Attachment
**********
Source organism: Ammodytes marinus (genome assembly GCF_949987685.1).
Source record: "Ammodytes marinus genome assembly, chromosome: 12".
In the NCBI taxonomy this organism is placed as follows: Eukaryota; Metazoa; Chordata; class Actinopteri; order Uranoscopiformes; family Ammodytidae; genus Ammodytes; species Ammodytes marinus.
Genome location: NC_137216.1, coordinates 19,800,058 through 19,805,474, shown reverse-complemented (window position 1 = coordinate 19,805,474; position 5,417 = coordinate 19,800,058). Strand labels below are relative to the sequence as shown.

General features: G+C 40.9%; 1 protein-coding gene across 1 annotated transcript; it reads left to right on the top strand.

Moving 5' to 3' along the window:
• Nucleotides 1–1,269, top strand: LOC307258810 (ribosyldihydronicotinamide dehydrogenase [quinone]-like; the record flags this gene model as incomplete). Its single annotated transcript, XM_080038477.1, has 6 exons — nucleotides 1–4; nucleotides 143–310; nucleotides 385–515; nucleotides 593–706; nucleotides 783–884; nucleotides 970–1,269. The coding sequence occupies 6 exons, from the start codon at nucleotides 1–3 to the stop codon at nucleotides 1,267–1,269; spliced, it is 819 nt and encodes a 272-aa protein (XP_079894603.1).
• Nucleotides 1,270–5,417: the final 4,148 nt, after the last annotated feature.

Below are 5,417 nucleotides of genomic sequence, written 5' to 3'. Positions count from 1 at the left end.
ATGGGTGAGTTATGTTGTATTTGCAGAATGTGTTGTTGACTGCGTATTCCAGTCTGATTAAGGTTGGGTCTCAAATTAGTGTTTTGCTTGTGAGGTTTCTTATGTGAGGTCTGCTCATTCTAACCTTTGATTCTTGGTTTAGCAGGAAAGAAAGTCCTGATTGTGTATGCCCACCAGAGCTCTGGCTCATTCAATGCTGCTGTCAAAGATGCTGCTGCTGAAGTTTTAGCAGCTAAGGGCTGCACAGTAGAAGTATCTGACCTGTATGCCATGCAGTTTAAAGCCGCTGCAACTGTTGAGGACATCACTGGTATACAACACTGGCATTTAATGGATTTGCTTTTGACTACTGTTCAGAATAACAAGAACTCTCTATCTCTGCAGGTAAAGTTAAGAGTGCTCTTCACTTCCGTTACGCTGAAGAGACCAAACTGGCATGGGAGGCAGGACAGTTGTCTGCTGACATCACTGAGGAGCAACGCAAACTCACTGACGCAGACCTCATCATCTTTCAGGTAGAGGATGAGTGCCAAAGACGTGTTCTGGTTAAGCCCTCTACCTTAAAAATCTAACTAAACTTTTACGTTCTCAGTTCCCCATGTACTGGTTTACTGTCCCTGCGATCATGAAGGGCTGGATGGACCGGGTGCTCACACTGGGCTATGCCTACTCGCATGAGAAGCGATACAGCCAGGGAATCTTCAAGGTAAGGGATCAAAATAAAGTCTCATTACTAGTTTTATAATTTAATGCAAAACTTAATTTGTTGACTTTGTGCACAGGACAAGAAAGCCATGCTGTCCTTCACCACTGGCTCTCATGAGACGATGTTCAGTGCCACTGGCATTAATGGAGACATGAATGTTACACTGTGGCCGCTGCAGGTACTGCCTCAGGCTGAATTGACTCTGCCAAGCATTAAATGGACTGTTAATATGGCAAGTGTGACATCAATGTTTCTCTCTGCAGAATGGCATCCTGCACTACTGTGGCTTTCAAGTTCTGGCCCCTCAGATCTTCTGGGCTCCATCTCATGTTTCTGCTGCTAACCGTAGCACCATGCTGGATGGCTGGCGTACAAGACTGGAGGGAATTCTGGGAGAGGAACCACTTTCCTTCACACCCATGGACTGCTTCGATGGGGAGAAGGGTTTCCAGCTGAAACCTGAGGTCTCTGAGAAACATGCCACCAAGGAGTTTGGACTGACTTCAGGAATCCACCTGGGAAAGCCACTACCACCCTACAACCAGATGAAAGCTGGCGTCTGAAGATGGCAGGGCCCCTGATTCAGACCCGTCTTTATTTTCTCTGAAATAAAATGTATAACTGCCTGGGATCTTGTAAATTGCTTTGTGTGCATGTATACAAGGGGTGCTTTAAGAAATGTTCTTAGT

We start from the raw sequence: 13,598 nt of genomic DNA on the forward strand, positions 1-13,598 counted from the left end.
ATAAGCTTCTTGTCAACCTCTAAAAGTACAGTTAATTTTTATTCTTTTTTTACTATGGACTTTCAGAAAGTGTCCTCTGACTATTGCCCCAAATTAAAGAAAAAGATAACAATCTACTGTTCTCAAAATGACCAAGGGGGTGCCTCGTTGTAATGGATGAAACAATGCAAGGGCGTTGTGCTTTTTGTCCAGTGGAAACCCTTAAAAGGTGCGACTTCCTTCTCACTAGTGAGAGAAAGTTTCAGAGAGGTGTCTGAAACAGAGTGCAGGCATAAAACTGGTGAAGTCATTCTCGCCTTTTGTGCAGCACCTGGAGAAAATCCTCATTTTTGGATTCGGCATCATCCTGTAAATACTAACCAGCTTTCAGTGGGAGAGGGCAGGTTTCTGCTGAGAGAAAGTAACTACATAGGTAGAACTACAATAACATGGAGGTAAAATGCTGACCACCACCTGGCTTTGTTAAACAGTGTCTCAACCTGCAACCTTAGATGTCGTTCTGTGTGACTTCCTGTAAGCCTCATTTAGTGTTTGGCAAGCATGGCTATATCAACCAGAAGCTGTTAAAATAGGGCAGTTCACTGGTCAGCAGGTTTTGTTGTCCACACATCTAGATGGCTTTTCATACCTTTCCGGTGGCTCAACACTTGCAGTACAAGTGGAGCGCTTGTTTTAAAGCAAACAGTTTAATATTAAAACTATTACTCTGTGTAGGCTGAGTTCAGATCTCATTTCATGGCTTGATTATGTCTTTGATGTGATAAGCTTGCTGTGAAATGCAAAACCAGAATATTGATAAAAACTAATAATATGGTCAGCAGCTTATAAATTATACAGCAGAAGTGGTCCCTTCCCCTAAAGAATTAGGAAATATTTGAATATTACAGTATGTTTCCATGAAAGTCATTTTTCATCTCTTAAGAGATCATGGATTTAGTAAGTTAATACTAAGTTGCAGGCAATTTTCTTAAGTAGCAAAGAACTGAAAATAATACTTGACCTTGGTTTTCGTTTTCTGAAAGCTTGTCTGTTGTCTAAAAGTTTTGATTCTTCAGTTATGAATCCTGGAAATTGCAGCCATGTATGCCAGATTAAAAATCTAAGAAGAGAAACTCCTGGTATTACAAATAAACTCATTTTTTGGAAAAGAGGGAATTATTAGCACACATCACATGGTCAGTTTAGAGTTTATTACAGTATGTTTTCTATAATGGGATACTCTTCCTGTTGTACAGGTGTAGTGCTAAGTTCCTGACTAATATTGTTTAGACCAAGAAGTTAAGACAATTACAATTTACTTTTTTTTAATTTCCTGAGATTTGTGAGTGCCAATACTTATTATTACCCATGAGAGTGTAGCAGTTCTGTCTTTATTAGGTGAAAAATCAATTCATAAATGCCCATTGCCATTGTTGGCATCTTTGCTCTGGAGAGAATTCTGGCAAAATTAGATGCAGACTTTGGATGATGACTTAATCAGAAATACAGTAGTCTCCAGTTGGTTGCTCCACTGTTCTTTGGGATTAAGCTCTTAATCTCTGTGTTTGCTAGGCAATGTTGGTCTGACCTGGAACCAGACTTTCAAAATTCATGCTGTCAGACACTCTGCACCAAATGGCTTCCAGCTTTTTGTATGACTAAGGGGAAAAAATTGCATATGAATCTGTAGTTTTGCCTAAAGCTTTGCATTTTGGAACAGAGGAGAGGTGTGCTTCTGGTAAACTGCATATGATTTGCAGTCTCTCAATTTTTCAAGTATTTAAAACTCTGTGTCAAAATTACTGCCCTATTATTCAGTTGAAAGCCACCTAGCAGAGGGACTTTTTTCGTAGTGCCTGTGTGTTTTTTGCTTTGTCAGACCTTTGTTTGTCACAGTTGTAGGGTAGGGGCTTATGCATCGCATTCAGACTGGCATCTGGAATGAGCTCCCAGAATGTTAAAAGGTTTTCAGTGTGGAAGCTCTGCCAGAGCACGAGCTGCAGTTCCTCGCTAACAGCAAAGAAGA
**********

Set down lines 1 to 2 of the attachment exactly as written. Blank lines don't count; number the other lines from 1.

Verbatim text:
Source organism: Ammodytes marinus (genome assembly GCF_949987685.1).
Source record: "Ammodytes marinus genome assembly, chromosome: 12".